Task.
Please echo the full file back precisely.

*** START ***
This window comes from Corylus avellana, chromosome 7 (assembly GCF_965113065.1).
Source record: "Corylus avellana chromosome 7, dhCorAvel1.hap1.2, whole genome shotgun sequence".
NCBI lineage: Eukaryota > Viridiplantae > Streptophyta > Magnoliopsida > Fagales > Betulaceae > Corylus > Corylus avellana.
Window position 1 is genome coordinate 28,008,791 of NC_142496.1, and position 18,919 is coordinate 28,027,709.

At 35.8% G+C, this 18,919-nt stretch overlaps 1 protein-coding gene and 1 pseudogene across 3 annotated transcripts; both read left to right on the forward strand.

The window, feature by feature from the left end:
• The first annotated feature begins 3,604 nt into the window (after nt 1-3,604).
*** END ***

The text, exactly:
This window comes from Corylus avellana, chromosome 7 (assembly GCF_965113065.1).
Source record: "Corylus avellana chromosome 7, dhCorAvel1.hap1.2, whole genome shotgun sequence".
NCBI lineage: Eukaryota > Viridiplantae > Streptophyta > Magnoliopsida > Fagales > Betulaceae > Corylus > Corylus avellana.
Window position 1 is genome coordinate 28,008,791 of NC_142496.1, and position 18,919 is coordinate 28,027,709.

At 35.8% G+C, this 18,919-nt stretch overlaps 1 protein-coding gene and 1 pseudogene across 3 annotated transcripts; both read left to right on the forward strand.

The window, feature by feature from the left end:
• The first annotated feature begins 3,604 nt into the window (after nt 1-3,604).